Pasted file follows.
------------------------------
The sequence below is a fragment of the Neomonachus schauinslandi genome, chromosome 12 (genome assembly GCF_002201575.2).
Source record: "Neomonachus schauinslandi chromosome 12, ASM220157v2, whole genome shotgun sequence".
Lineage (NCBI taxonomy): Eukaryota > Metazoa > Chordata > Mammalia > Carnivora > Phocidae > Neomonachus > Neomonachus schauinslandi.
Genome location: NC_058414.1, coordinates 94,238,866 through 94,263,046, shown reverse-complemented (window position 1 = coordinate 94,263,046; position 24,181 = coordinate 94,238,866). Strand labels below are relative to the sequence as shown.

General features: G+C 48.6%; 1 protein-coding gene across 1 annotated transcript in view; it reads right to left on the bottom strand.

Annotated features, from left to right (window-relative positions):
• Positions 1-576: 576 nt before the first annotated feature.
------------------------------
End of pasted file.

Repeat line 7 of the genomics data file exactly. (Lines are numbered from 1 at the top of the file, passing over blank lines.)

• Positions 1-576: 576 nt before the first annotated feature.